Throughout the growing season, our team of experts brings you research-based solutions and best management practices to garden and yard challenges—free to South Dakota home gardeners.
SDSU Extension Garden Hotline
South Dakota citizens may submit garden questions to the SDSU Extension Garden Hotline. Horticulture assistants are available to provide researched-based information on plants, lawns, trees and insects. Residents should feel free to call or email any location:
Aberdeen Garden Hotline (open year-round)
Sioux Falls Garden Hotline (open mid-March–Oct.)
Rapid City Garden Hotline (open mid-March–Oct.):
- SDSU Plant Diagnostic Clinic in Brookings, SD: Provides research-based information on crop health in South Dakota (Fees apply). For more information, visit the SDSU Plant Diagnostic Clinic website, or contact the clinic by email or phone: 605-688-5545.
- Soil Testing: SDSU no longer offers commercial testing (Effective October 2011). A list of nearby state or private laboratories that can be used for crop production fields, gardens and lawns can be found on the SDSU Extension Soil Testing Labs page.
- Master Gardener Program Information and Clubs: The SDSU Extension’s Master Gardener program develops gardening enthusiasts into experts, who share their research-based knowledge with community members across the state. For more information, visit the SDSU Extension Master Gardners page, or contact the program by email or phone: 605-782-3290.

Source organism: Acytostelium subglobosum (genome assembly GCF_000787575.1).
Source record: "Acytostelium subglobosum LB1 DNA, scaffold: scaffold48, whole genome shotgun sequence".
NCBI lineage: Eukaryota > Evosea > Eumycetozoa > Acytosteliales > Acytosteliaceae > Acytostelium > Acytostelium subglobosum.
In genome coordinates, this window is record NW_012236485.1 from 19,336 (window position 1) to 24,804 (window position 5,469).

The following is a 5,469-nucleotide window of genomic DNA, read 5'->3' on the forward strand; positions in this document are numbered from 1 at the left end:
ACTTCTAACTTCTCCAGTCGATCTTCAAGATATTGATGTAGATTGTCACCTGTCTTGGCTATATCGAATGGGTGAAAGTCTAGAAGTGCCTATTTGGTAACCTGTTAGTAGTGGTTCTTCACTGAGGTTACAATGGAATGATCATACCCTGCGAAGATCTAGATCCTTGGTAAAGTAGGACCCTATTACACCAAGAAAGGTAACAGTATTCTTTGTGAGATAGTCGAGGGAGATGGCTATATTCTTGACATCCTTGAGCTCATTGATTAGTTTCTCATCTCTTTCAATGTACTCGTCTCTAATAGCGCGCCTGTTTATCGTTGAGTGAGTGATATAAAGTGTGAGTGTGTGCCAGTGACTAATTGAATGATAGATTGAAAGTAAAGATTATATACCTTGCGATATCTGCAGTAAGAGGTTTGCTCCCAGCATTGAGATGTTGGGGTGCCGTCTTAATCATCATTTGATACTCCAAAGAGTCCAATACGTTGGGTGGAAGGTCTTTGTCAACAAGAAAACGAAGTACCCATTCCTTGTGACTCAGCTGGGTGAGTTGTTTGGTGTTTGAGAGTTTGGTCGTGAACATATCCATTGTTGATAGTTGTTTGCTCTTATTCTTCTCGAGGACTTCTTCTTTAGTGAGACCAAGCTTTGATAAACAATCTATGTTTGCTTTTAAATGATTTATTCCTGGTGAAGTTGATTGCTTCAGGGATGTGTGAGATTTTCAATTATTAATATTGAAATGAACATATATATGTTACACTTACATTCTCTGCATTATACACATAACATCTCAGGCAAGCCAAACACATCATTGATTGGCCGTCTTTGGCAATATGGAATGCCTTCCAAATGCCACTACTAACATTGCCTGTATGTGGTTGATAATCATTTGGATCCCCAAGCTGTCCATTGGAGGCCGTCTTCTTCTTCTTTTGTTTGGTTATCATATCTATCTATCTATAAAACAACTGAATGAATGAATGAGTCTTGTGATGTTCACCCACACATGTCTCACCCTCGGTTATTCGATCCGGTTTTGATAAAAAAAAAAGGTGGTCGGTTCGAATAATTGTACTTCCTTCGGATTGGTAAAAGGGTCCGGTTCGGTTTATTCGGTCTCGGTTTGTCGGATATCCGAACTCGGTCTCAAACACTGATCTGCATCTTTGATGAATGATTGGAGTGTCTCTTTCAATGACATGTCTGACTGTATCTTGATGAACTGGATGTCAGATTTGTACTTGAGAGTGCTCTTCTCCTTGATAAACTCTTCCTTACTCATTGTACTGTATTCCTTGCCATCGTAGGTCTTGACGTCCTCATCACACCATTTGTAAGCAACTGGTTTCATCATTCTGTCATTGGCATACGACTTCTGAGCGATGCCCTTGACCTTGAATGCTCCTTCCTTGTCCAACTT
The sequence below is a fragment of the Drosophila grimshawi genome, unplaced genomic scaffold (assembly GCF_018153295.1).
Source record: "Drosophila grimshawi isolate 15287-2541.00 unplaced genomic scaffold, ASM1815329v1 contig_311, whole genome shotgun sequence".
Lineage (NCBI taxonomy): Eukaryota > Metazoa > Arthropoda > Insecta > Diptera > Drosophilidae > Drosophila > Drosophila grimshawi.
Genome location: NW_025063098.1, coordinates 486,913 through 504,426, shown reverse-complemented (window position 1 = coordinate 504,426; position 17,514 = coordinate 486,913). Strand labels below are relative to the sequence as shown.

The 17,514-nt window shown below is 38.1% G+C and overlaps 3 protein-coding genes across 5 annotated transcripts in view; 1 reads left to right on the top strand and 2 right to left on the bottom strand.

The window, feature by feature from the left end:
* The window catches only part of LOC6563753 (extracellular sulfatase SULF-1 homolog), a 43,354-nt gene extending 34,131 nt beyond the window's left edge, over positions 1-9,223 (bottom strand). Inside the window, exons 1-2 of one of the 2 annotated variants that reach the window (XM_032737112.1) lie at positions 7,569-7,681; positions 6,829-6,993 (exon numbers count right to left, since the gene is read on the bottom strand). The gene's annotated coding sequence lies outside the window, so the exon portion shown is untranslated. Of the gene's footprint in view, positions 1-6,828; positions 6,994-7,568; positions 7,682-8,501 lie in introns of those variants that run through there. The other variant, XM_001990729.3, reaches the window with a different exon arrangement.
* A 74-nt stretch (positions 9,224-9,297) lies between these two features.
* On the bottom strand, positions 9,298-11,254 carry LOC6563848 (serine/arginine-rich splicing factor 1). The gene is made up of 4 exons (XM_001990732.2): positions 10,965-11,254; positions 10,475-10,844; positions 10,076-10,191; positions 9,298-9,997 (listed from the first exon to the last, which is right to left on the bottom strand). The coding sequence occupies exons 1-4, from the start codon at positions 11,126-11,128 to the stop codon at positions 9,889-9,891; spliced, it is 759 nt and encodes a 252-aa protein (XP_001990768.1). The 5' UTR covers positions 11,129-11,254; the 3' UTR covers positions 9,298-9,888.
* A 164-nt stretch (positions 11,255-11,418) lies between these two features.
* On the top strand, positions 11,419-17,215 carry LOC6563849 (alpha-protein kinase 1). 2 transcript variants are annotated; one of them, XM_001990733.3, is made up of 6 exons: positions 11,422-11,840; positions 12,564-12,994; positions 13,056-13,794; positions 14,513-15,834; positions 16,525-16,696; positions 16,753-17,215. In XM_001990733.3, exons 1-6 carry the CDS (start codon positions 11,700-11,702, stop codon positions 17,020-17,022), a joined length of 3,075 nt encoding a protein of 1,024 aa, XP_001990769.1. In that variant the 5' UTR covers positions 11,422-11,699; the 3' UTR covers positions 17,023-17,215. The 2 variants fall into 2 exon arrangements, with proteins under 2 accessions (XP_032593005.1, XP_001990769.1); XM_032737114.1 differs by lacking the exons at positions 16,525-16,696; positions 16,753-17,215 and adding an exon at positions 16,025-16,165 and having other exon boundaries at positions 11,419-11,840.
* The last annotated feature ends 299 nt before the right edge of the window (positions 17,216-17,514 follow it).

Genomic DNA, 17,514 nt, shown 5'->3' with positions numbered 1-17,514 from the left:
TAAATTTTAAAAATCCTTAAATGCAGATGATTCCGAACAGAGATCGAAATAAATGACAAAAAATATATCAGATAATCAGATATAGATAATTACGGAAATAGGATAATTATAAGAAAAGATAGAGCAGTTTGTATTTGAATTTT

- Ask Extension: Submit garden and yard inquiries using the Ask Extension form below, and an extension horticulture professional or master gardener will reply to the question via email, typically within 48 hours of inquiry.
The widget below is provided through eXtension. Submit a question in 3 easy steps:
- Type in a title and question. To add up to three photos, select 'Choose file' and upload the file.
- Select your county.
- Enter your name and email address.
You will receive an email response from an SDSU Extension staff member or master gardener, usually within 48 hours (excluding holidays and weekends).
Do you have gardening and landscaping questions? Join us Tuesdays at 7 p.m. CST to ask them!
While we generally consider invasive plants like crabgrass, dandelions, and purslane as weeds, just about any plant can be considered a weed when it's in the wrong location.
Headclipping weevils have been active in some sunflower fields and in ornamental sunflower throughout South Dakota. Although the headclipping weevil is considered a minor pest of commercial sunflowers, it can cause a lot of problems for individuals trying to maintain sunflowers in their yards and gardens.
Long stretches of hot, dry weather will upset the growing habits of all plants and will lead to some unusual symptoms on leaves and produce in the garden. July and August are a prime time to watch for leaf scorch and sunscald.